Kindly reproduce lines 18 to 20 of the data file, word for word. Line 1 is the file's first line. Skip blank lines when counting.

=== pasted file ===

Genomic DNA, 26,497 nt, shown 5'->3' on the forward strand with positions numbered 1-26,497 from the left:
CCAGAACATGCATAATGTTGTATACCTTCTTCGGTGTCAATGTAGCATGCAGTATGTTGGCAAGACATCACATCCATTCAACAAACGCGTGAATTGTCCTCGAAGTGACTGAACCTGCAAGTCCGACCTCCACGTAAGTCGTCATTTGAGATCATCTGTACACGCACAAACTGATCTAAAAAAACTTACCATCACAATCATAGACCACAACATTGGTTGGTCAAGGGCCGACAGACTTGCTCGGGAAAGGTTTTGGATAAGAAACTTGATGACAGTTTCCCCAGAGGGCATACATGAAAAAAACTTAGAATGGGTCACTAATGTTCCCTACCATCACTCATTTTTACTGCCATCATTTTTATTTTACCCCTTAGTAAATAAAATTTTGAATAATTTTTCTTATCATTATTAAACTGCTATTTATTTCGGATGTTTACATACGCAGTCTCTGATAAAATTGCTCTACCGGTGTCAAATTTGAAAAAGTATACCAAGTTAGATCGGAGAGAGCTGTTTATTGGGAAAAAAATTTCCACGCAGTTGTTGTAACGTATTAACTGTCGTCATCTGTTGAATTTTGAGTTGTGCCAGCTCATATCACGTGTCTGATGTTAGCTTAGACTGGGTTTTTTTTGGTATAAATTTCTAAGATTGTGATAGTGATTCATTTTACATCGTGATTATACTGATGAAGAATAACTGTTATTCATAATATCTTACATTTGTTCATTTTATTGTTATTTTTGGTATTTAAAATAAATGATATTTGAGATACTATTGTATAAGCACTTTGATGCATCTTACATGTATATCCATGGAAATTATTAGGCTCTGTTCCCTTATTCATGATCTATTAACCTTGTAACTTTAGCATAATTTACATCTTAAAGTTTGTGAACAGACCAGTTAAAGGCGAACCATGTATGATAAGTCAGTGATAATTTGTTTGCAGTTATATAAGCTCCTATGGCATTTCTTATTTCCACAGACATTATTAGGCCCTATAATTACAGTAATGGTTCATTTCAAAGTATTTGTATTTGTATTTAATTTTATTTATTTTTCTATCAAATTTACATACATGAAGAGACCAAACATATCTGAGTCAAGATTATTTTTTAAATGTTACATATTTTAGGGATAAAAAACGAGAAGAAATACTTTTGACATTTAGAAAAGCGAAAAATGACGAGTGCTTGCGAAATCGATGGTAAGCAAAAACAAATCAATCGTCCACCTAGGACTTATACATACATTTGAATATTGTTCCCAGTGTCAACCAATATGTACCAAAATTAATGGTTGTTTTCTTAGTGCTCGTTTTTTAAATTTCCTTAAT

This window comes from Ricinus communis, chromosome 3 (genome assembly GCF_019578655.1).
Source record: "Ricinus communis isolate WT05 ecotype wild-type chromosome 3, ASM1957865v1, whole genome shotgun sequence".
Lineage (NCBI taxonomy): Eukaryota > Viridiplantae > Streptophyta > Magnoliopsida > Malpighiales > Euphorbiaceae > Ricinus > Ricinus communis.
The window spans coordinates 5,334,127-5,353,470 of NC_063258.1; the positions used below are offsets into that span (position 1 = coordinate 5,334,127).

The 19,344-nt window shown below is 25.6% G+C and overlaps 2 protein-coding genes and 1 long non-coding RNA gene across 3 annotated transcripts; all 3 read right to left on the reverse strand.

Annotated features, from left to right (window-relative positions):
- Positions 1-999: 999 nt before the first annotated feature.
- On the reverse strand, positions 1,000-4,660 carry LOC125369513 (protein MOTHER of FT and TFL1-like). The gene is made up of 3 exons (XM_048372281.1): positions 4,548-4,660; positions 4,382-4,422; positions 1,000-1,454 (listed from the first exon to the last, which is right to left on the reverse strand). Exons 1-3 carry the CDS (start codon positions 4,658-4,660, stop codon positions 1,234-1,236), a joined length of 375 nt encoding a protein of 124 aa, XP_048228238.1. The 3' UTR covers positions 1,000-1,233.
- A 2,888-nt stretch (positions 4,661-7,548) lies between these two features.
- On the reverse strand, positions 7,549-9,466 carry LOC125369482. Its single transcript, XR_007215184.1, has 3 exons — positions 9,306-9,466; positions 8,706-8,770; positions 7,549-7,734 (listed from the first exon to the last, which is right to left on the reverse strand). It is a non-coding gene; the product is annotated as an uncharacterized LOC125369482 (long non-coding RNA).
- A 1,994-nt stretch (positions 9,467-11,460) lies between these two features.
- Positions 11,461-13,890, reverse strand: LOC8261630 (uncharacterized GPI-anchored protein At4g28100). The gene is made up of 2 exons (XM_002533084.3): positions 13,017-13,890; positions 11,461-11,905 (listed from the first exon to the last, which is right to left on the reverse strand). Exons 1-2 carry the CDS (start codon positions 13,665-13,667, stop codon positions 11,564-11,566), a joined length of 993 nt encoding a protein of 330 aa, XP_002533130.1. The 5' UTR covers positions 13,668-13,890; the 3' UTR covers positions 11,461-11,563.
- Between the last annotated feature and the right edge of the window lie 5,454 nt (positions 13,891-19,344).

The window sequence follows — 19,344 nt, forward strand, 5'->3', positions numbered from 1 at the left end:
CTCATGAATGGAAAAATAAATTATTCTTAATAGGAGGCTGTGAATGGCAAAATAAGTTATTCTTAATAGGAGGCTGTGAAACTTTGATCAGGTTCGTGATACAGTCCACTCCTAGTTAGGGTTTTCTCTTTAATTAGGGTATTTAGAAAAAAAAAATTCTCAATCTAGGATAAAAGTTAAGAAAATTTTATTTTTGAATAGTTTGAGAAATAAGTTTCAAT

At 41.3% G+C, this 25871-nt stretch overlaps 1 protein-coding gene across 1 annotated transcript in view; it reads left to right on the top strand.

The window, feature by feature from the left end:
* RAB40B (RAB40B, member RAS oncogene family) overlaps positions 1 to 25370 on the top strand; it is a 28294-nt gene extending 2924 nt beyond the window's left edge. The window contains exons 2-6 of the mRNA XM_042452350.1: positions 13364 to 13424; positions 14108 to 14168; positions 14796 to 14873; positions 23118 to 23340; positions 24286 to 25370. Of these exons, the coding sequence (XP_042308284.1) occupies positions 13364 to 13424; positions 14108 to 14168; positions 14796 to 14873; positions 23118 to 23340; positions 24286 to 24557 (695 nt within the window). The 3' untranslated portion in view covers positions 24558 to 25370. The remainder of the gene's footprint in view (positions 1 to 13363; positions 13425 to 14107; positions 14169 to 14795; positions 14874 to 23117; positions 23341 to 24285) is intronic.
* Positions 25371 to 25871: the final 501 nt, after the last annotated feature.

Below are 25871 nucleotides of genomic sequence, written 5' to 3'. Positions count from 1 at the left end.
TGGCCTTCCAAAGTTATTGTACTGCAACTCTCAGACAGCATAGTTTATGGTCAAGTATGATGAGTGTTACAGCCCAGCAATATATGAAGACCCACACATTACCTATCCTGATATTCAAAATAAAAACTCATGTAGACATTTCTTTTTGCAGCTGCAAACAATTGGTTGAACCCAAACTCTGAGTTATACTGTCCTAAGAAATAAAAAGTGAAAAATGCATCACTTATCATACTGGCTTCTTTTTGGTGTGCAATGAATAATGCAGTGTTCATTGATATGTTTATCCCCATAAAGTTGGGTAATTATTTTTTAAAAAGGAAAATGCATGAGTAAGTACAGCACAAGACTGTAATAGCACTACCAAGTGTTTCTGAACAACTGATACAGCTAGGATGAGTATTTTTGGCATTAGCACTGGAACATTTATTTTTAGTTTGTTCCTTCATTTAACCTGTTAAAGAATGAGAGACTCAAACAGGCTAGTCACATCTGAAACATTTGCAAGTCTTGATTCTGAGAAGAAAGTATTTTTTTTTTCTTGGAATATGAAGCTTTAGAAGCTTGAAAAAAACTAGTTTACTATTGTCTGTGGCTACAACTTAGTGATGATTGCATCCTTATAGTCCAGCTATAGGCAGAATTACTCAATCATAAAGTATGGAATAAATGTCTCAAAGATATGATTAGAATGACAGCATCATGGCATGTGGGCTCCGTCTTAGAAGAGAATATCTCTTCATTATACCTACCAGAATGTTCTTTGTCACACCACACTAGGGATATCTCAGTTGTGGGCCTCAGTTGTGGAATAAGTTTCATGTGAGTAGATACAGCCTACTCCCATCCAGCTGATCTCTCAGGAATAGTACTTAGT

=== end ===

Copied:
At 41.3% G+C, this 25871-nt stretch overlaps 1 protein-coding gene across 1 annotated transcript in view; it reads left to right on the top strand.

The window, feature by feature from the left end:
* RAB40B (RAB40B, member RAS oncogene family) overlaps positions 1 to 25370 on the top strand; it is a 28294-nt gene extending 2924 nt beyond the window's left edge. The window contains exons 2-6 of the mRNA XM_042452350.1: positions 13364 to 13424; positions 14108 to 14168; positions 14796 to 14873; positions 23118 to 23340; positions 24286 to 25370. Of these exons, the coding sequence (XP_042308284.1) occupies positions 13364 to 13424; positions 14108 to 14168; positions 14796 to 14873; positions 23118 to 23340; positions 24286 to 24557 (695 nt within the window). The 3' untranslated portion in view covers positions 24558 to 25370. The remainder of the gene's footprint in view (positions 1 to 13363; positions 13425 to 14107; positions 14169 to 14795; positions 14874 to 23117; positions 23341 to 24285) is intronic.